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Fishing boats at Saulnierville Wharf in August, 2021 (Acadia News photo)

DFO calls for calm in St. Mary’s Bay as enforcement continues

By Kevin Northup Sep 5, 2023 | 6:11 AM

The Department of Fisheries and Oceans calling for safety and patience in St. Mary’s Bay.

Tensions have been rising once again due to out of season lobster fishing taking place.

In a statement, DFO says they’re committed to a renewed relationship with Indigenous peoples, so they can exercise their Treaty rights to fish.

They say many are exercising that right through the Food, Social and Ceremonial fishery, authorized by DFO.

But they say it has to comply with the Fisheries Act, and they are seizing gear and laying charges for those who don’t follow the rules.

DFO has been getting flack from local commercial fishers and opposition leaders, demanding that they do more to enforce the rules.

Full statement from DFO:

Fisheries and Oceans Canada (DFO) is committed to a renewed relationship with Indigenous peoples based on recognizing rights, respect, collaboration, and partnership. As part of that commitment, we are working with First Nations harvesters so that they can exercise their Supreme Court-affirmed Treaty right to fish through various DFO-authorized fisheries. These fisheries include food, social and ceremonial (FSC), and communal commercial fisheries, including interim understandings reached to fish in pursuit of a moderate livelihood.

Many First Nations harvesters are exercising their right to fish FSC lobster in St. Mary’s Bay in southwestern Nova Scotia and our fishery officers are working  with those communities to protect the rights of  First Nations harvesters engaged in this fishery. Part of that protection is ensuring that the fishing complies with the Fisheries Act, and other associated regulations. As we do in all fisheries, our fishery officers are verifying gear for compliance, monitoring activities on and off the water and, where warranted, seizing gear and catch, and laying charges for violations under the Fisheries Act. Fishing activity occurring without a required licence or not in compliance with the conditions of the licence is subject to enforcement action.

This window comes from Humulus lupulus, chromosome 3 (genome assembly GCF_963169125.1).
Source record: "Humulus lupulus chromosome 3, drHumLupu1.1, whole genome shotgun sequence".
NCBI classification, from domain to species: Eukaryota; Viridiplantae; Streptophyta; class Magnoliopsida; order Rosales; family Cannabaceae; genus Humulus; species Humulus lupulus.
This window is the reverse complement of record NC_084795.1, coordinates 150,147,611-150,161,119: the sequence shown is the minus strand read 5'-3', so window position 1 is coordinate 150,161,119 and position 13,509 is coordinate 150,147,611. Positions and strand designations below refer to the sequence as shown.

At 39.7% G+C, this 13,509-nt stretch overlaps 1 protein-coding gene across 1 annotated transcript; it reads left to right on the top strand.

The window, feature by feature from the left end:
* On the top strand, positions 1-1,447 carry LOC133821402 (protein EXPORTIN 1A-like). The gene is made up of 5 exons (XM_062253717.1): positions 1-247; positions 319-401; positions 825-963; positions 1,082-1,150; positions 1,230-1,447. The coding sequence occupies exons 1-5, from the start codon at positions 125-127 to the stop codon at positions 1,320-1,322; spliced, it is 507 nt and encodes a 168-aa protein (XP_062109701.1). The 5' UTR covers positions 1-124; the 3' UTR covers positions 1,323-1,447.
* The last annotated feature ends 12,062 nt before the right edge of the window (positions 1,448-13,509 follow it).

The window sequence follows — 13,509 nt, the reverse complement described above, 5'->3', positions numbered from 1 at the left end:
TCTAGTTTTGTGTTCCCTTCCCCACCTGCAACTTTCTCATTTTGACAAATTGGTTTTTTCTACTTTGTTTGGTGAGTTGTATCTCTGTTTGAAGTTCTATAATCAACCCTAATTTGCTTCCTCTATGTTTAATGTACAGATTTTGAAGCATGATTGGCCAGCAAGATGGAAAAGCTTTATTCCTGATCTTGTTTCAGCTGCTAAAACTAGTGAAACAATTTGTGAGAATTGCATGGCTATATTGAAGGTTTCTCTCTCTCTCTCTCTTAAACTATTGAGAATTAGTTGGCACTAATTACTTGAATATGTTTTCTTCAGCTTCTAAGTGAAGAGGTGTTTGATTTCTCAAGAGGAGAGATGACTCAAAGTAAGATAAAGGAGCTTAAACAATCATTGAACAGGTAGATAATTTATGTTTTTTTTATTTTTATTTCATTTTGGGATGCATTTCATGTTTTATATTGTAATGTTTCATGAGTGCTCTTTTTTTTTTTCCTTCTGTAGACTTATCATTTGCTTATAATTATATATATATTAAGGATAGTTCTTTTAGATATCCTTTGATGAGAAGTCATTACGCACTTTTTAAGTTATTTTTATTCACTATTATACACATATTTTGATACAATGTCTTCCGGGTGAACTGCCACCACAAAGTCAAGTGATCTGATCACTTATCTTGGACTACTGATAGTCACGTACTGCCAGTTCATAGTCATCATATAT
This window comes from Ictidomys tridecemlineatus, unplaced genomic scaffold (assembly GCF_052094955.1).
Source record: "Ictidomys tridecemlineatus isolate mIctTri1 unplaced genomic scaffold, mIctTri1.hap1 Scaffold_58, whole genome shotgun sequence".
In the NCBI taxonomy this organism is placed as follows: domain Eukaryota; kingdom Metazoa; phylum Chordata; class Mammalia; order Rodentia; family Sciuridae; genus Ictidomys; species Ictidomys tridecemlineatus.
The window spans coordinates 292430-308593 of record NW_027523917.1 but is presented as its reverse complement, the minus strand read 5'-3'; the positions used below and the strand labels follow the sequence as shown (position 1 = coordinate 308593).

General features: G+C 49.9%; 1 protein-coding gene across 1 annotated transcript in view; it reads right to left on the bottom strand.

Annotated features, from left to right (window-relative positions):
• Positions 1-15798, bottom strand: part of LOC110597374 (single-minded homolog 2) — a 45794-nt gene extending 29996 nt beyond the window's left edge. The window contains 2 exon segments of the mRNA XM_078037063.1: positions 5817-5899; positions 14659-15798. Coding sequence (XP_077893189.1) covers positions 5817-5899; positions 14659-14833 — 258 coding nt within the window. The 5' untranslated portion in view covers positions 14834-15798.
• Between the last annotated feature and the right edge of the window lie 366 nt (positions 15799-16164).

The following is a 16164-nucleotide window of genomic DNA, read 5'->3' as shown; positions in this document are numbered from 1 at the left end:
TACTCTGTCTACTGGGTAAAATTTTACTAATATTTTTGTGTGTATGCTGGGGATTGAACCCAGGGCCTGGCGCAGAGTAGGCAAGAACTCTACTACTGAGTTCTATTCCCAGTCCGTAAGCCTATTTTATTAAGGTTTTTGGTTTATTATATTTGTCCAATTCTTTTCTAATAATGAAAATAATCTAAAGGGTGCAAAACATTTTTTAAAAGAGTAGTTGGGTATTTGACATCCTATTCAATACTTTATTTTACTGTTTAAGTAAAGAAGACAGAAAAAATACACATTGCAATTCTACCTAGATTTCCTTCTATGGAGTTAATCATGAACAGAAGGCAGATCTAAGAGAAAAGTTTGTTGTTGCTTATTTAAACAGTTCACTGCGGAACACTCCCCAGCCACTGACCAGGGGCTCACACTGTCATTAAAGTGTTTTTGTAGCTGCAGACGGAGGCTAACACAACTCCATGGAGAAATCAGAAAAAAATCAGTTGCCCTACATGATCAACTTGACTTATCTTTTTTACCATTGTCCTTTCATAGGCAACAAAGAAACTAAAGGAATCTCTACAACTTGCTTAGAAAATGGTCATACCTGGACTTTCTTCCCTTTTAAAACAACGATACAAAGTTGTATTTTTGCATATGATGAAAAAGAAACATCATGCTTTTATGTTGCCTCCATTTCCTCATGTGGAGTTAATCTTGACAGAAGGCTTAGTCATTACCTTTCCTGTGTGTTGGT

We have allocated significant enforcement resources in St. Marys Bay. Since July 17, fishery officers have so far seized 464 traps in LFAs 33 and 34 for non-compliance with the Fisheries Act and associated regulations. On August 30th fishery officers arrested two individuals in Moncton, New Brunswick and seized over 8,000 lobsters that came from southwest Nova Scotia, which were then released back into the ocean. 

Ensuring a safe and orderly lobster fishery has to be a primary focus, and that is why DFO will continue working with all of our partners to that effect. We will continue to take action whenever unauthorized harvesting and other violations under the Fisheries Act are observed, while supporting the exercise of fishing rights.

Established seasons support this shared goal. Seasons help make sure predictability for all those participating in the fishery, as well as for other fleets and industries, and reduces gear conflict among fisheries operating in the same geographic area. The timing of season openings also help ensure that the benefits of the inshore lobster fishery are distributed broadly to Indigenous and coastal communities across Atlantic Canada. 

We urge all parties to emphasize the importance of safety and patience during this tense period. We will continue to work with all those involved in lobster fisheries, – non-Indigenous and Indigenous —   to responsibly manage this socially, historically and economically important species.


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